On Saturday, August 24th, Claudia and I hiked cross-country to a spot near the Tioga Road with a view of the Rim Fire. I’d picked out this spot, and the route to it, using topographic maps and Google Earth, but you never know until you try it how difficult the route will be, or whether you’ll really be able to find an unobscured view. Fortunately, the hike turned out to be easy, especially compared to our epic bushwhack from two nights earlier. And the view was impressive. The edge of the fire was about six miles away, but the smoke plume was so vast that I couldn’t fit it all in with a 17mm lens.
As the sun went down, I made a series of images of the smoke and fire, some of which are included below. When the sky got dark enough, I set my interval timer to make a series of exposures, each one-minute long, that I could then merge into a star trail sequence. I made about 80 exposures altogether, so the total time for the sequence was about 80 minutes. I then merged the images in Photoshop by setting all but the bottom layer to the Lighten blending mode. You can see the final, merged sequence above. (Here’s link to a post that explains a bit more about this image-stacking technique for star trails.)
Since I made that star trail photograph on August 24th, the fire has moved to within a mile of the spot we were standing, and that whole area of the park was closed. But firefighters have made a lot of progress on the Rim Fire recently, and it’s now 80% contained. The projected date for full containment is September 20th, but they’ve made such rapid progress during the last few days that it seems they may reach that goal sooner.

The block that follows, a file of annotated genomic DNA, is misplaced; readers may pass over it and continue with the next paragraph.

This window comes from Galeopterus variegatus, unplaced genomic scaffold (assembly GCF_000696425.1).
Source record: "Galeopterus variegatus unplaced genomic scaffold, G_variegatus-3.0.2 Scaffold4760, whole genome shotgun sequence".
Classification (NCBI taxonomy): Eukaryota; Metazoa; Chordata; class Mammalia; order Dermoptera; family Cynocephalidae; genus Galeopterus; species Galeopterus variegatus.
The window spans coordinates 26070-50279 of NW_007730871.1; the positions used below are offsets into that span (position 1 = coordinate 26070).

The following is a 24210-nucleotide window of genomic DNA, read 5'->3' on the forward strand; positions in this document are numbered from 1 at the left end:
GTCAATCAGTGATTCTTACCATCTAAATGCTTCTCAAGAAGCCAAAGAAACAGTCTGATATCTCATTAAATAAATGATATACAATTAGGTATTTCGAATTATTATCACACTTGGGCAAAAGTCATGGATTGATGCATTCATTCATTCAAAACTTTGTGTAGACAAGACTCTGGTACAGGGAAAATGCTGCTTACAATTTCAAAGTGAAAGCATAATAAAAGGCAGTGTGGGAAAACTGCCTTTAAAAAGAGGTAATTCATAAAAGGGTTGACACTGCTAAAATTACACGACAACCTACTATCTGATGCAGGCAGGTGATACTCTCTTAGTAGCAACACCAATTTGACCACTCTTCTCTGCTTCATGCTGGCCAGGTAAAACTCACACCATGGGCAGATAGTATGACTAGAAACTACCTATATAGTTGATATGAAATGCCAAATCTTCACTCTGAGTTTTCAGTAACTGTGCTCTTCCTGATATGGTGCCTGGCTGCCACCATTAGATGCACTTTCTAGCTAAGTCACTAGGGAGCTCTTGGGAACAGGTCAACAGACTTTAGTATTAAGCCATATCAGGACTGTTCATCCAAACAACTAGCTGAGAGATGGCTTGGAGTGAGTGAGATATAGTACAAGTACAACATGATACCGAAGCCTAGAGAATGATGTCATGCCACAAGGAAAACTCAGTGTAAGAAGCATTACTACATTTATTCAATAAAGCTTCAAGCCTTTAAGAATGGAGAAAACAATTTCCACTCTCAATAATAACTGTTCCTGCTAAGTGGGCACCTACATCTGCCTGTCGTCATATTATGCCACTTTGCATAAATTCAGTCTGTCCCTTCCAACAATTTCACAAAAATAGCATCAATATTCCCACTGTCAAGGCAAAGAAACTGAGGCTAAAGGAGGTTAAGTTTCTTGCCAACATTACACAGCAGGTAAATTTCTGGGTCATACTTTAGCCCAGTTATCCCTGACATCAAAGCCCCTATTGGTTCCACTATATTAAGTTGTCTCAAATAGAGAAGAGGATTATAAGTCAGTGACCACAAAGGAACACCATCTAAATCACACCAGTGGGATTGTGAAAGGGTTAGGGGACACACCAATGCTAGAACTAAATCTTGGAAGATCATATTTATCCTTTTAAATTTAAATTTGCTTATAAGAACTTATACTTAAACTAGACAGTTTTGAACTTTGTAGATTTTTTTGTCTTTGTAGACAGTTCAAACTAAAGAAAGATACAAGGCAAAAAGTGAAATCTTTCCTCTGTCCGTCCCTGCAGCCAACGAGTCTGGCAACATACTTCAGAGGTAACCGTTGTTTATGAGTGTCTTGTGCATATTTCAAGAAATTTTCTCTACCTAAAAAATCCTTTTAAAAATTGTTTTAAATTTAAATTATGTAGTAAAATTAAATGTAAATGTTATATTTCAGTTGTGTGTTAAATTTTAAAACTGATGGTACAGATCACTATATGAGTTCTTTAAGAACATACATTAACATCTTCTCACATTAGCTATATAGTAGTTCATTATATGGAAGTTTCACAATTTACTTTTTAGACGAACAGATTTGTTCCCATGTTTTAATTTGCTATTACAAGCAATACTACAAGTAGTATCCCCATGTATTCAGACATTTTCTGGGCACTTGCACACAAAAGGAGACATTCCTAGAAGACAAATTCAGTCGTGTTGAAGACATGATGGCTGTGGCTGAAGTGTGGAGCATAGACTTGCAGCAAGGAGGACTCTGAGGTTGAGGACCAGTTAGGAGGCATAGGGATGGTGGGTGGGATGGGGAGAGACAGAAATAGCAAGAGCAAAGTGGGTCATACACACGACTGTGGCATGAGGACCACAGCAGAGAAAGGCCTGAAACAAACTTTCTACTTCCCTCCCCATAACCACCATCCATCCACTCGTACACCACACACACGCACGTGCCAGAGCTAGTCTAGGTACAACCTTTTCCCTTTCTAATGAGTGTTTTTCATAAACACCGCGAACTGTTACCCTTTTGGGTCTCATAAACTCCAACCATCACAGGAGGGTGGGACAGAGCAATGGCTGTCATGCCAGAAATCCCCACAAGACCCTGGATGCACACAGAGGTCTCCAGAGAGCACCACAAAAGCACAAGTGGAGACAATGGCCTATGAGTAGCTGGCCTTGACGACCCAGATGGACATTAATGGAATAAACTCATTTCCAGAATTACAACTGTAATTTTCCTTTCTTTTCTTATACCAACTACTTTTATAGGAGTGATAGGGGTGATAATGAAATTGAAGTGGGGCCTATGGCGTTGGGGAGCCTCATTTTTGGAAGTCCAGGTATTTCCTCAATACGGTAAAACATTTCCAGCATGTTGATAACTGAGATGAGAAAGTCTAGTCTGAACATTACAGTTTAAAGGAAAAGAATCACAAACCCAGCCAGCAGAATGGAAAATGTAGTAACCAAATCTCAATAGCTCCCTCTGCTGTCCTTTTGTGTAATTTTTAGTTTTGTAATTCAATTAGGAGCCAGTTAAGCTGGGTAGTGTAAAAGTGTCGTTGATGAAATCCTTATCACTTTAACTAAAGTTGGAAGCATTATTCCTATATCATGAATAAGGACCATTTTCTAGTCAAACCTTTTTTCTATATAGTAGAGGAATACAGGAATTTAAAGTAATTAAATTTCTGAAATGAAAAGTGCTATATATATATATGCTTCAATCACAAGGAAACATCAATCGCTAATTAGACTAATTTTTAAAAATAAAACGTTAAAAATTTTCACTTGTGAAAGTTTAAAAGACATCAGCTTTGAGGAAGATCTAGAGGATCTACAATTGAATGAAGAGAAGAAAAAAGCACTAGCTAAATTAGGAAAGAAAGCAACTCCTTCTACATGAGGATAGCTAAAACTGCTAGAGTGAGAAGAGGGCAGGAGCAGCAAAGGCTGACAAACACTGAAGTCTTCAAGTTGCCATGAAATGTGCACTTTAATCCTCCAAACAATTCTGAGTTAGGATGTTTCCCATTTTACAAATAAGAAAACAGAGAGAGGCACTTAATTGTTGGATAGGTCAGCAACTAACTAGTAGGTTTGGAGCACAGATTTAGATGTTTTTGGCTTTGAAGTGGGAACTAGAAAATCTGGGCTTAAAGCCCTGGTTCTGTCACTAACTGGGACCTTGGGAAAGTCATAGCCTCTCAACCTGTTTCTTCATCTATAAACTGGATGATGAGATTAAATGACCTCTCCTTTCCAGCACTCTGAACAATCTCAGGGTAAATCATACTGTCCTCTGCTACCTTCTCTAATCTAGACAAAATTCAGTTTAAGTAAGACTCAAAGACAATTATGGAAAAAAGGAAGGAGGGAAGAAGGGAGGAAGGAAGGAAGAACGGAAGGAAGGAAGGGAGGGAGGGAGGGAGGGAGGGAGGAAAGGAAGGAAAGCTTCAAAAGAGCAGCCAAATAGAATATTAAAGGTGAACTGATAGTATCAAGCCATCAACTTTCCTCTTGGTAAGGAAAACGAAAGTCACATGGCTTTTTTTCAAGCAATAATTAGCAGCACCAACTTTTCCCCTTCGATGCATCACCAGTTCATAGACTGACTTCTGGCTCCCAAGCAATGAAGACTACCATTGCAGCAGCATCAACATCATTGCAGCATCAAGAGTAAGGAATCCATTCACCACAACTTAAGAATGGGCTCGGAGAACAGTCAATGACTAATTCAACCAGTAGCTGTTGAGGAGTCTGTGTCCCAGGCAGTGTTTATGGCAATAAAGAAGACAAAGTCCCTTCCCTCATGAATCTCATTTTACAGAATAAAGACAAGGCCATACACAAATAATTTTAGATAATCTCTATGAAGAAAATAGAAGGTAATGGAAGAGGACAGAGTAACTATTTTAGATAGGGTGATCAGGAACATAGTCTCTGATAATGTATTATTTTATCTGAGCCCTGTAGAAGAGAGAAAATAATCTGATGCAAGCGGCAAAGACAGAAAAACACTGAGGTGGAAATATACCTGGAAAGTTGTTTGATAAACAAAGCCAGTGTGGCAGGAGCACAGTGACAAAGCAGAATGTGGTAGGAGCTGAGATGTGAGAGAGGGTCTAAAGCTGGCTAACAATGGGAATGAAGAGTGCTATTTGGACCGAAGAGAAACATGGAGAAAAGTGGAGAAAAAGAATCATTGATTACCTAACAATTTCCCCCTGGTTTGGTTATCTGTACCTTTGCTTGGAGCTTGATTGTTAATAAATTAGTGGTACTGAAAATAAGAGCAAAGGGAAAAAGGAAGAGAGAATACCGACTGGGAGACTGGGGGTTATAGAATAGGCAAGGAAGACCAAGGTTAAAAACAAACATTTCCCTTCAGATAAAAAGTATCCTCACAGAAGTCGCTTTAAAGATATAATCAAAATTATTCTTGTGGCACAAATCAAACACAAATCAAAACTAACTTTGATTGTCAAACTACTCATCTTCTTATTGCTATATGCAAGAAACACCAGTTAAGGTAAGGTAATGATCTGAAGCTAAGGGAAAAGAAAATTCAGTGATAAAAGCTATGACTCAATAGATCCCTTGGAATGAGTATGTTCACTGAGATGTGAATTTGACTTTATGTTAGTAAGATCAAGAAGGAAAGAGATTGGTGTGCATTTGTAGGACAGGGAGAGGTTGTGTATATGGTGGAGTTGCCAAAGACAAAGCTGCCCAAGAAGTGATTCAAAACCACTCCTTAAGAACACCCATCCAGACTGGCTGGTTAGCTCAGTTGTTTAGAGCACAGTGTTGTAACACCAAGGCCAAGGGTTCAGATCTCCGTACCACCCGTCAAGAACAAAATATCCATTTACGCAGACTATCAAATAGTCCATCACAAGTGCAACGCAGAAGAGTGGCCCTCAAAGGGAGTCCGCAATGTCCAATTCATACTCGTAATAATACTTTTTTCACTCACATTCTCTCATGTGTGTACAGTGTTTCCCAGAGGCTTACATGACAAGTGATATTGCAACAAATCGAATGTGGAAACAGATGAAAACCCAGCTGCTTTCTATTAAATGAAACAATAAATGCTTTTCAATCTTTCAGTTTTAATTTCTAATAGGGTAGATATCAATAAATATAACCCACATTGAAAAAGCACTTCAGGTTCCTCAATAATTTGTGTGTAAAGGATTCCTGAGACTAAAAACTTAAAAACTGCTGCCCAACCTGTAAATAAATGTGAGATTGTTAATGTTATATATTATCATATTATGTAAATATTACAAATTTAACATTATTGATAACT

However, the most active part of the fire remains the southeast section within Yosemite National Park, so there is still a chance that the fire could spread in that direction before fire crews can complete their containment lines. But winds are expected to blow toward the north during the next few days, so that should help keep the fire away from the Tioga Road.
I want to express my thanks to all the firefighters who have worked on the Rim Fire. They have really difficult jobs, and have done them amazingly well. Thank you!
— Michael Frye
Michael Frye is a professional photographer specializing in landscapes and nature. He is the author or principal photographer of The Photographer’s Guide to Yosemite, Yosemite Meditations, Yosemite Meditations for Women, and Digital Landscape Photography: In the Footsteps of Ansel Adams and the Great Masters. He has also written three eBooks: Light & Land: Landscapes in the Digital Darkroom, Exposure for Outdoor Photography, and Landscapes in Lightroom 5: The Essential Step-by-Step Guide. Michael written numerous magazine articles on the art and technique of photography, and his images have been published in over thirty countries around the world. Michael has lived either in or near Yosemite National Park since 1983, currently residing just outside the park in Mariposa, California.
Did you like this article? Click here to subscribe to this blog and get every new post delivered right to your inbox!